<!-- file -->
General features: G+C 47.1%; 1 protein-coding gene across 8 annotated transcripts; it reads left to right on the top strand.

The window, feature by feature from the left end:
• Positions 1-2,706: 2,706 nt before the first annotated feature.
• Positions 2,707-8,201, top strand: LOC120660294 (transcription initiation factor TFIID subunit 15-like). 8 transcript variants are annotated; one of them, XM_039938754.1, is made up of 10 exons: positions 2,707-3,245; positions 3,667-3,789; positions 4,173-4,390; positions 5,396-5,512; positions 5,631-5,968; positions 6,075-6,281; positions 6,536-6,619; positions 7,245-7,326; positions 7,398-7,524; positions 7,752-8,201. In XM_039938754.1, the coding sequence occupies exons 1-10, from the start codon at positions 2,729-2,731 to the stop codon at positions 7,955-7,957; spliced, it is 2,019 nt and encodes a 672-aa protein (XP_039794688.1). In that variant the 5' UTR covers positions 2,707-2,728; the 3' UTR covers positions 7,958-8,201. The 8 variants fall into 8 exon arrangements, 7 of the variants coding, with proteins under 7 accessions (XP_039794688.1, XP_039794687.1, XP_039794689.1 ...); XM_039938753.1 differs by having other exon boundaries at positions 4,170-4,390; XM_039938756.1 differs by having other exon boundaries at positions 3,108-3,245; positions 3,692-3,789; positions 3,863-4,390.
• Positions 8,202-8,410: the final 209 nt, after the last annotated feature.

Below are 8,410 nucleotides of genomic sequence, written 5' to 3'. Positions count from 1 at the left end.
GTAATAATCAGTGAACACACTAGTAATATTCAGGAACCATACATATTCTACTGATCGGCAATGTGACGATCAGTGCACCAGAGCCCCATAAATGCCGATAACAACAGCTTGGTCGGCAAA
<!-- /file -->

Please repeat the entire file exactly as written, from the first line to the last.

General features: G+C 47.1%; 1 protein-coding gene across 8 annotated transcripts; it reads left to right on the top strand.

The window, feature by feature from the left end:
• Positions 1-2,706: 2,706 nt before the first annotated feature.
• Positions 2,707-8,201, top strand: LOC120660294 (transcription initiation factor TFIID subunit 15-like). 8 transcript variants are annotated; one of them, XM_039938754.1, is made up of 10 exons: positions 2,707-3,245; positions 3,667-3,789; positions 4,173-4,390; positions 5,396-5,512; positions 5,631-5,968; positions 6,075-6,281; positions 6,536-6,619; positions 7,245-7,326; positions 7,398-7,524; positions 7,752-8,201. In XM_039938754.1, the coding sequence occupies exons 1-10, from the start codon at positions 2,729-2,731 to the stop codon at positions 7,955-7,957; spliced, it is 2,019 nt and encodes a 672-aa protein (XP_039794688.1). In that variant the 5' UTR covers positions 2,707-2,728; the 3' UTR covers positions 7,958-8,201. The 8 variants fall into 8 exon arrangements, 7 of the variants coding, with proteins under 7 accessions (XP_039794688.1, XP_039794687.1, XP_039794689.1 ...); XM_039938753.1 differs by having other exon boundaries at positions 4,170-4,390; XM_039938756.1 differs by having other exon boundaries at positions 3,108-3,245; positions 3,692-3,789; positions 3,863-4,390.
• Positions 8,202-8,410: the final 209 nt, after the last annotated feature.

Below are 8,410 nucleotides of genomic sequence, written 5' to 3'. Positions count from 1 at the left end.
GTAATAATCAGTGAACACACTAGTAATATTCAGGAACCATACATATTCTACTGATCGGCAATGTGACGATCAGTGCACCAGAGCCCCATAAATGCCGATAACAACAGCTTGGTCGGCAAA